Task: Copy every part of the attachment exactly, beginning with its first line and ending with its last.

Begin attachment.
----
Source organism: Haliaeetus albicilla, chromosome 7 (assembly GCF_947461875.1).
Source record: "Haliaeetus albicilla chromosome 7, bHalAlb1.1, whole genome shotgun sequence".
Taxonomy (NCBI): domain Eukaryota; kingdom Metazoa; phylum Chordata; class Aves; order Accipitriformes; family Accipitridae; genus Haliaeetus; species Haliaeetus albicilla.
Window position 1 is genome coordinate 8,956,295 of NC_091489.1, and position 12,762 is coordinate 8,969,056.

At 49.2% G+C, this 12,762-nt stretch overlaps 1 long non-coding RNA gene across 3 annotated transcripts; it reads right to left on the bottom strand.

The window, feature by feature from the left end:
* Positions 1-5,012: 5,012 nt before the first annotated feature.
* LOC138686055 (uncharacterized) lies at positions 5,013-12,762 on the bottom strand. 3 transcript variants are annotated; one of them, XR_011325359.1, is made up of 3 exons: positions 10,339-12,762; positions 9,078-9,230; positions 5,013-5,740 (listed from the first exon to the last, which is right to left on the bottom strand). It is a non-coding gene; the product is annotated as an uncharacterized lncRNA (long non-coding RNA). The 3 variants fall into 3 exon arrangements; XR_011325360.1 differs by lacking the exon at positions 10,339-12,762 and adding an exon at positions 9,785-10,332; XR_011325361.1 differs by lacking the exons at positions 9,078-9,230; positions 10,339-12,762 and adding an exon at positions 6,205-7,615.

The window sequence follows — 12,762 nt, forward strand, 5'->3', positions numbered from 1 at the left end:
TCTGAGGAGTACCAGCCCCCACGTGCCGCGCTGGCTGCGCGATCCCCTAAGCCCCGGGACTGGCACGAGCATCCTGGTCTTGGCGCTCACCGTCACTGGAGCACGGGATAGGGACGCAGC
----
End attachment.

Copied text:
Source organism: Haliaeetus albicilla, chromosome 7 (assembly GCF_947461875.1).
Source record: "Haliaeetus albicilla chromosome 7, bHalAlb1.1, whole genome shotgun sequence".
Taxonomy (NCBI): domain Eukaryota; kingdom Metazoa; phylum Chordata; class Aves; order Accipitriformes; family Accipitridae; genus Haliaeetus; species Haliaeetus albicilla.
Window position 1 is genome coordinate 8,956,295 of NC_091489.1, and position 12,762 is coordinate 8,969,056.

At 49.2% G+C, this 12,762-nt stretch overlaps 1 long non-coding RNA gene across 3 annotated transcripts; it reads right to left on the bottom strand.

The window, feature by feature from the left end:
* Positions 1-5,012: 5,012 nt before the first annotated feature.
* LOC138686055 (uncharacterized) lies at positions 5,013-12,762 on the bottom strand. 3 transcript variants are annotated; one of them, XR_011325359.1, is made up of 3 exons: positions 10,339-12,762; positions 9,078-9,230; positions 5,013-5,740 (listed from the first exon to the last, which is right to left on the bottom strand). It is a non-coding gene; the product is annotated as an uncharacterized lncRNA (long non-coding RNA). The 3 variants fall into 3 exon arrangements; XR_011325360.1 differs by lacking the exon at positions 10,339-12,762 and adding an exon at positions 9,785-10,332; XR_011325361.1 differs by lacking the exons at positions 9,078-9,230; positions 10,339-12,762 and adding an exon at positions 6,205-7,615.

The window sequence follows — 12,762 nt, forward strand, 5'->3', positions numbered from 1 at the left end:
TCTGAGGAGTACCAGCCCCCACGTGCCGCGCTGGCTGCGCGATCCCCTAAGCCCCGGGACTGGCACGAGCATCCTGGTCTTGGCGCTCACCGTCACTGGAGCACGGGATAGGGACGCAGC